Good evening, ladies and gents! We hope you all had a wonderful Wednesday. ❤️
It was a quiet day on the trading floor — three of the four major indexes closed higher. The Dow Jones jumped 0.25% and the S&P 500 sprang 0.14%, both closing at all-time highs. 💯
8/11 sectors soared upwards. 🚀 Real estate, healthcare, and utilities all gained over 0.5% to close at record highs. Energy descended 0.64% as the weakest link.
Biogen blasted 9.46% on news that Samsung Group is in discussions to purchase the drug maker for possibly more than $42 billion. 💰 💰
We’re two days out from New Year’s Eve, which means it’s time to reminisce about some of the exciting news stories we covered throughout the year. ✨ But first, here are the closing prints:
The Memestock Movement
As we reminisce about the events of 2021, no year-end recap would be complete without discussion of (*drumroll*) GameStop, AMC, and the Rise of the Retail Trader. 🚀 🚀
In the last week of January 2021, we witnessed what one could arguably call a financial revolution. As a mass of online retail traders — normal people armed with the fury and might of social media — pumped funds into $GME, the stock rose over 500% in days to pummel several notable hedge funds. Other tickers also amassed astronomical gains that week, including AMC Entertainment and others. The army of traders who initiated the flood of capital into $GME, $AMC, etc. came from WallStreetBets, a Reddit community for retail investors interested in open conversations about investing.
One particular WallStreetBets investor who played a key role in the making of Memestocks was Keith Gill, better known as “DeepF-ingValue” on Reddit or “Roaring Kitty” on Youtube. Gill is an influencer who never expected his love for undervalued stocks to gain momentum. However, his livestreams about undervalued companies eventually contributed to a movement of online traders posting screenshots of their day’s impressive wins (or losses.) When Keith Gill was interviewed by the Wall Street Journal about his role in pumping $GME, he shared “This story is so much bigger than me. I support these retail investors, their ability to make a statement.”
And that statement was certainly made. In just a week, $GME shot 500%, $AMC ascended ~300%… and the big guys took fat Ls. Well-known hedge funds like Melvin Capital, Maplelane Capital, Candlestick Capital Management, D1 Capital Partners, and even Steven Cohen’s Point72 Asset Management all experienced major losses while WSB’s army of investors posted GameStop-related gains. As the Wall Street Journal later put it, GameStop’s epic run gave ‘playing the market’ an entirely new meaning.💡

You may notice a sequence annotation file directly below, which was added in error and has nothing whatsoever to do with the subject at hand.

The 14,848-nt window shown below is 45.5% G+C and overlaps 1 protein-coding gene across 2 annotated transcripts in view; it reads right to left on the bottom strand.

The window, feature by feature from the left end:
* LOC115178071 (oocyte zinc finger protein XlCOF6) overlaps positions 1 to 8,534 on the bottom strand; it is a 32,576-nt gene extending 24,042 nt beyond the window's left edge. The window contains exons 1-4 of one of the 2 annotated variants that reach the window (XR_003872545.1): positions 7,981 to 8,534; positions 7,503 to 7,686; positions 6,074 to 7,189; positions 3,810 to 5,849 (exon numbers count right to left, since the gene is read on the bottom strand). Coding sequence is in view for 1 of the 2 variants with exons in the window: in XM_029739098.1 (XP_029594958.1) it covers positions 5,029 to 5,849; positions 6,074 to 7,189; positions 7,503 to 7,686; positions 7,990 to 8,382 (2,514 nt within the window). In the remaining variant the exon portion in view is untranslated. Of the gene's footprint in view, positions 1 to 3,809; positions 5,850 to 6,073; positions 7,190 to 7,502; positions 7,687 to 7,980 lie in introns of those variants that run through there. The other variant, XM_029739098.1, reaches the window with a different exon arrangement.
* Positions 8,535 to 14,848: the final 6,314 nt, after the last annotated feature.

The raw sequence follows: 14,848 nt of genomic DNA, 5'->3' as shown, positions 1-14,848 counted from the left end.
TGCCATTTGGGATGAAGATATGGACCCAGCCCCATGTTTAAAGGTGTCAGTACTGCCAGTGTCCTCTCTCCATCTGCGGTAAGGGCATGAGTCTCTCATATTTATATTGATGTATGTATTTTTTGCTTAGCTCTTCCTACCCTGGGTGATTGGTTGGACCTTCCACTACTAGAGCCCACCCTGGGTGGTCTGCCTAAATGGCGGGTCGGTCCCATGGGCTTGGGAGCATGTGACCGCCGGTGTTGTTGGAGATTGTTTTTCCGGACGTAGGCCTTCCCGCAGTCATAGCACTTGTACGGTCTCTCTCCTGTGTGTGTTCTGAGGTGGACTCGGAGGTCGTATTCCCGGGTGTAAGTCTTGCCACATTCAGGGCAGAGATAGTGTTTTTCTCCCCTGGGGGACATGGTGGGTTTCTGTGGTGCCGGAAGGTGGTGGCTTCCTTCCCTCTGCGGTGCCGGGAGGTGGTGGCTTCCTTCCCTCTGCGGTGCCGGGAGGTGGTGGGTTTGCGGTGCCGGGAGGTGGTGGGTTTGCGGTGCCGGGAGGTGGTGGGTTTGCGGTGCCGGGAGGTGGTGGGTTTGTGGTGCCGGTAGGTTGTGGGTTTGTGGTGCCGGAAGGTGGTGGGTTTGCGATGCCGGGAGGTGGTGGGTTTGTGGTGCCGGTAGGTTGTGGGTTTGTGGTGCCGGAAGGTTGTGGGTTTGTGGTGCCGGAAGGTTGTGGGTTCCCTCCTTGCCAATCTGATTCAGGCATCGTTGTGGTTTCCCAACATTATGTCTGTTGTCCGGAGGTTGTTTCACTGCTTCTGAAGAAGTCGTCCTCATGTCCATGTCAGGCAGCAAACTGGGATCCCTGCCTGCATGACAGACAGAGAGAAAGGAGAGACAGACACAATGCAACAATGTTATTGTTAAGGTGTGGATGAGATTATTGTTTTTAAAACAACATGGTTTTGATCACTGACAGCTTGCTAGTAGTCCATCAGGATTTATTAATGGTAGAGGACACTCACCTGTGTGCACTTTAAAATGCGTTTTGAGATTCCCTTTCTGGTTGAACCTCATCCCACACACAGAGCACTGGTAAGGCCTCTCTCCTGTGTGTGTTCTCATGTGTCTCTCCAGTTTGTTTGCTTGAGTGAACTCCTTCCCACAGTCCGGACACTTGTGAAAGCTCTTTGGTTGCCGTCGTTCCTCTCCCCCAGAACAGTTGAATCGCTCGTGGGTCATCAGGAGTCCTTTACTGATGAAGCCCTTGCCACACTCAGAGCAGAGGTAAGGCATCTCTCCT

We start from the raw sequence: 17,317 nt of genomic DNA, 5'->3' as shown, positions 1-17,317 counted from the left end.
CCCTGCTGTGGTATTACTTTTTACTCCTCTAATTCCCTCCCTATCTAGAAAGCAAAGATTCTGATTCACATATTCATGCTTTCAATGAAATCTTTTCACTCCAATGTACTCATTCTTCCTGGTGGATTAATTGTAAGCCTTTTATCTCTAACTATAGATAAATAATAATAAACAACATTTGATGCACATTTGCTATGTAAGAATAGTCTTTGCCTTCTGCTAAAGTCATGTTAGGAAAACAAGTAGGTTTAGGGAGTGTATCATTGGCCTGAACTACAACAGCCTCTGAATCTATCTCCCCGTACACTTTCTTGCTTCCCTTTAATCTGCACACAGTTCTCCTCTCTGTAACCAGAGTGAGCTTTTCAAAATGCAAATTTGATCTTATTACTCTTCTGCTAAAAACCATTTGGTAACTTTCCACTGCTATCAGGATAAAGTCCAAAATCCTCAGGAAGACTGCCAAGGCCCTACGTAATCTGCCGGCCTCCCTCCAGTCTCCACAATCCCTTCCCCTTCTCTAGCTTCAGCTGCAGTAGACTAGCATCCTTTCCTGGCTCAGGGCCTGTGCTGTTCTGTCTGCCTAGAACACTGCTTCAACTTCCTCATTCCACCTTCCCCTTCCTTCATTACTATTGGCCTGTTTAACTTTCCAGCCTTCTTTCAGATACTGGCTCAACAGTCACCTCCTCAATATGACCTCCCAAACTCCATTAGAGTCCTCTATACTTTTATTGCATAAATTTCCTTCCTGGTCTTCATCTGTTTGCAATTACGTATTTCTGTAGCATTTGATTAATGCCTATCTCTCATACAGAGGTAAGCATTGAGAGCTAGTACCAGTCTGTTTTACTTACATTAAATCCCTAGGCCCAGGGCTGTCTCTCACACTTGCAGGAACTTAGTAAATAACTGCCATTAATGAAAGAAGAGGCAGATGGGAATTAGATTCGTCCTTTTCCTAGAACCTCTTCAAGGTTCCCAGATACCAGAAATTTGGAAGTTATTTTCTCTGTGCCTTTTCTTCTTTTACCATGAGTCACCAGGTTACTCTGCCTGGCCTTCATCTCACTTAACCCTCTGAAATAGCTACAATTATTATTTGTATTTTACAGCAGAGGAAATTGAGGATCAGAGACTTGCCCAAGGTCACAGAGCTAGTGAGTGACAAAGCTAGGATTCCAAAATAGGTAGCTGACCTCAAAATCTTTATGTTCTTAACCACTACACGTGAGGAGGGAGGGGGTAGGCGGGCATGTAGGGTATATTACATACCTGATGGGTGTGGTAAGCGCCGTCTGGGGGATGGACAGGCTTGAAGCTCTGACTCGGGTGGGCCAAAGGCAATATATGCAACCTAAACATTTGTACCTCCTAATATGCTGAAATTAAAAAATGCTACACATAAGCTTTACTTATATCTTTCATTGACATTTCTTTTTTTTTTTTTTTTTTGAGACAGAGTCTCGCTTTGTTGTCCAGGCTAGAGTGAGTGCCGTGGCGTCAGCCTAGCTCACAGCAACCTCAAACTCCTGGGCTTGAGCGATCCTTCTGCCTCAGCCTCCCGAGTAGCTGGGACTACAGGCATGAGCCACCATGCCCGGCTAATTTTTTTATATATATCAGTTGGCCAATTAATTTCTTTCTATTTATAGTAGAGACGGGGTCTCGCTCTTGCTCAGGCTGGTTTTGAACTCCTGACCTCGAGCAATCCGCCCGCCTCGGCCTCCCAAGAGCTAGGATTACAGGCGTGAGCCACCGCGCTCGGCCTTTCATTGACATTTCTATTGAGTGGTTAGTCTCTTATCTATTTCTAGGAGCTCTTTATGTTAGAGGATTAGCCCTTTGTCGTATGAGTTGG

So what did Stocktwits have to do with all of this? As we mentioned in yesterday’s Daily Rip, $GME was the #3 most viewed and most active asset on Stocktwits, as well as our #4 most added ticker in 2021. AMC Entertainment took home the gold as the most viewed, most added, and most active ticker in its asset class. 🏆 As a matter of fact, there’s still action on Stocktwits’ AMC cashtag (check out the stream here — $AMC message volume is up 90%, and bearish sentiment has a +41% boost at the time of this writing.) There’s no shortage of discussion about these companies on Stocktwits, even though we’re almost a year out from January’s market ‘revolution.’ 🤘
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2021 was the year of the Doge Father, aka Elon Musk. The world’s richest man thoroughly enjoyed himself as he pumped meme coins throughout the year. Here’s a timeline of all things Elon and $DOGE.X. ❤️
Elon first got the meme coin rockin’ on Jan 28 after he posted this satirical Dogue magazine cover on Twitter. Just like that, the coin surged 340% in a day and reached record highs. 🚀
Just a week later, Elon hopped back on his soap box to tweet about how “Dogecoin is the people’s crypto. No need to be a gigachad to own.” In this tweet, Elon emphasized that you don’t need a PhD to profit from cryptocurrencies. $DOGE.X drove up another 42.4% on Feb 9. 🤑
The coin took a much-needed breather from early February until the beginning of April. But things started heating up again as anticipation built prior to Elon’s SNL show. The coin ran up another 90% and broke into all-time highs above $0.50 in the week before Elon’s skit.
After suffering a rough patch through the summer and into fall, Doge rose 19% from the dead on Dec 14 after Tesla’s announcement that the company will accept $DOGE.X as payment for merchandise. 🤭 Elon wasn’t shy in voicing his support of Dogecoin, claiming “[Doge] encourages people to spend, rather than sort of hoard as a store of value” in a comparison to Bitcoin.